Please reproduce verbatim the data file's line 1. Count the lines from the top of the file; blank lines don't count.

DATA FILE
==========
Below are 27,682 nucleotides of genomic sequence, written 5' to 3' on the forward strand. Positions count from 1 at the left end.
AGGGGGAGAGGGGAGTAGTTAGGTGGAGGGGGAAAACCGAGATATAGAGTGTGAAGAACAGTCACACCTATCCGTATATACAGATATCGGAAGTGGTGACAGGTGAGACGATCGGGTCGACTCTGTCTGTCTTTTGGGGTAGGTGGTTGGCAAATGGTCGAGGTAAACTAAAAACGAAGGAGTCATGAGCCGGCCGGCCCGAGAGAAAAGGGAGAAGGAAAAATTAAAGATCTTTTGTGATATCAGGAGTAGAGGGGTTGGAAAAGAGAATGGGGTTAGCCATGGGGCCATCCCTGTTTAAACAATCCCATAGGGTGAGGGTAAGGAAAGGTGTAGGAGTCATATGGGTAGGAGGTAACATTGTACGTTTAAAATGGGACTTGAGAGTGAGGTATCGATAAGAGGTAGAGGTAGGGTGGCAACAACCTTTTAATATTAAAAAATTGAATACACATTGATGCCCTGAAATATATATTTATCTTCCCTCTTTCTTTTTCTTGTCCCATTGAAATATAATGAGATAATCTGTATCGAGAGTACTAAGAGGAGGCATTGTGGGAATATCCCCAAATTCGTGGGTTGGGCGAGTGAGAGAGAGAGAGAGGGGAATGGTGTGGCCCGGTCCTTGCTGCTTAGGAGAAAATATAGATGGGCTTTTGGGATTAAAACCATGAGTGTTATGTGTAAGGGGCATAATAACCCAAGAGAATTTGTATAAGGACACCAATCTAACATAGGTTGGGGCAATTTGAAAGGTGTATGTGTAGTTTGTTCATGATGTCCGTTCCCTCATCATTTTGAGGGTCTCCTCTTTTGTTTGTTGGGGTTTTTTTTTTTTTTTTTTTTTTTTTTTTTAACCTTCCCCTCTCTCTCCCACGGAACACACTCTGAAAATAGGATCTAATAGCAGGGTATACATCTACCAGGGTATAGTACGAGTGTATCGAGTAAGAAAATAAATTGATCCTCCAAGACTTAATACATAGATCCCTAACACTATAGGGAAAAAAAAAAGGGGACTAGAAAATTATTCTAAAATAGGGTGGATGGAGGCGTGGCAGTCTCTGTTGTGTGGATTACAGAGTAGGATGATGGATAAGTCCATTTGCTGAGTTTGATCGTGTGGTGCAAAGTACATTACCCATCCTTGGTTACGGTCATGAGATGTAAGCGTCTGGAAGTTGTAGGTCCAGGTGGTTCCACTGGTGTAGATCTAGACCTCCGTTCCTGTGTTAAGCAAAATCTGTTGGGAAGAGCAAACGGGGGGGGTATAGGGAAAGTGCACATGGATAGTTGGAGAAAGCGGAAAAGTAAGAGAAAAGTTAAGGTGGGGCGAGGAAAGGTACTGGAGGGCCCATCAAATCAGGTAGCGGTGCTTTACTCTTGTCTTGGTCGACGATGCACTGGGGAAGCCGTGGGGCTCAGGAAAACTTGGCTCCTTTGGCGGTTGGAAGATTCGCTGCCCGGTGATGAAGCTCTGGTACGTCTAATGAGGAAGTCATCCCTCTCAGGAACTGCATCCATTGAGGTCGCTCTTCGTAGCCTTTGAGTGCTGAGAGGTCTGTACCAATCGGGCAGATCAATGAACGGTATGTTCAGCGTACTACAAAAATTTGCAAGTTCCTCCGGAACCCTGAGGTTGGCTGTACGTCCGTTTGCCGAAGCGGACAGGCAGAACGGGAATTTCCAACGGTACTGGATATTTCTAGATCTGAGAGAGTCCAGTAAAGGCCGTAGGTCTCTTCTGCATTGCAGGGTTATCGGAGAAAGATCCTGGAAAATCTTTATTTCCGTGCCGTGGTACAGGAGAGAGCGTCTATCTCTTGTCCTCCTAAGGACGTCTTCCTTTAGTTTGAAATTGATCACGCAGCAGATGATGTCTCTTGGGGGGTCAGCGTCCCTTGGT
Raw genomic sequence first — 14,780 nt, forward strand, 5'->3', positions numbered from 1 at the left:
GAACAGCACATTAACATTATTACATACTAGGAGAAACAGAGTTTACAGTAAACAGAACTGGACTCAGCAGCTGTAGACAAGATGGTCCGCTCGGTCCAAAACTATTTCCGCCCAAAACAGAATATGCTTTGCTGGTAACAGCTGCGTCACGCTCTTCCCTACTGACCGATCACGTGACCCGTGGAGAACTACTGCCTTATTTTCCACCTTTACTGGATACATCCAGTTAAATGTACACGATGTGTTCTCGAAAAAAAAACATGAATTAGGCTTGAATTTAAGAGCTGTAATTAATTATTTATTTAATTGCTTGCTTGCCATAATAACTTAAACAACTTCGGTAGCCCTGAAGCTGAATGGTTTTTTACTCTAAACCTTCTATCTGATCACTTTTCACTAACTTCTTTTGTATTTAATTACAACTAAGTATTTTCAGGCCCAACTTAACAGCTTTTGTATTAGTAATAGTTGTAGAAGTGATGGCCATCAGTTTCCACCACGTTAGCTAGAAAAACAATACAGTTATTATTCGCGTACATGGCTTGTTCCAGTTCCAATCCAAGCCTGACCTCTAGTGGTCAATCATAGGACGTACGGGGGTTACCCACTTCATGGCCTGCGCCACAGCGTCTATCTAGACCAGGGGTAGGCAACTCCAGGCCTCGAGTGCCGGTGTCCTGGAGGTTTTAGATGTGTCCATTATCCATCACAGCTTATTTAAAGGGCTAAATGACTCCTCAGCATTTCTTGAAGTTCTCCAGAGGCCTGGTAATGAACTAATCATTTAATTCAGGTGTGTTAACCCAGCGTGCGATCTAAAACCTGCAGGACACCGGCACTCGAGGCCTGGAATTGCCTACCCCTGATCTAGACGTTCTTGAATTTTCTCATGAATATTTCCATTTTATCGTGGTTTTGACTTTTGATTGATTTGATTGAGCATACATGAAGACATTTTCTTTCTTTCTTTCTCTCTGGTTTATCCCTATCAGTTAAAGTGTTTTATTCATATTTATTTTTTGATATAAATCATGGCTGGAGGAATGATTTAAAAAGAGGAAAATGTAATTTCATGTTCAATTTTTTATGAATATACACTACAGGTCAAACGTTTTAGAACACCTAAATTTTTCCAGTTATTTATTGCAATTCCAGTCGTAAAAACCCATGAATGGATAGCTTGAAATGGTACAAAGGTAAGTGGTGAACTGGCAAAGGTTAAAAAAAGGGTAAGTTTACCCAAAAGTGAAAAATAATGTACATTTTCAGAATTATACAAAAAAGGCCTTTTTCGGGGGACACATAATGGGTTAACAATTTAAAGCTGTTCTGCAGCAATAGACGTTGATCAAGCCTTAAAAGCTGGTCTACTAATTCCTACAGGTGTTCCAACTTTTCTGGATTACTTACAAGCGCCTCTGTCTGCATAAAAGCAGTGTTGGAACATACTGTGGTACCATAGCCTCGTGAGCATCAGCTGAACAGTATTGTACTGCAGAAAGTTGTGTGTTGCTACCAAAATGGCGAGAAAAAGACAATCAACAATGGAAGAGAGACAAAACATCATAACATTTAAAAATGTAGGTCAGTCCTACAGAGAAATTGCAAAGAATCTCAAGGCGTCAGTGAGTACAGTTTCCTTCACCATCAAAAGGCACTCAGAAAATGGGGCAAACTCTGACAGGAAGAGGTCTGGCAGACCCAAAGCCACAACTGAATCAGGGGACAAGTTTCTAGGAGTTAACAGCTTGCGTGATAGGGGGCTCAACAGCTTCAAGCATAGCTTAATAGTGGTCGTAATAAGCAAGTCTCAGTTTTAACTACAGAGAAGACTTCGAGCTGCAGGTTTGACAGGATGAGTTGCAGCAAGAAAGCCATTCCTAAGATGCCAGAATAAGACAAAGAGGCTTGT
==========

Below are 27,682 nucleotides of genomic sequence, written 5' to 3' on the forward strand. Positions count from 1 at the left end.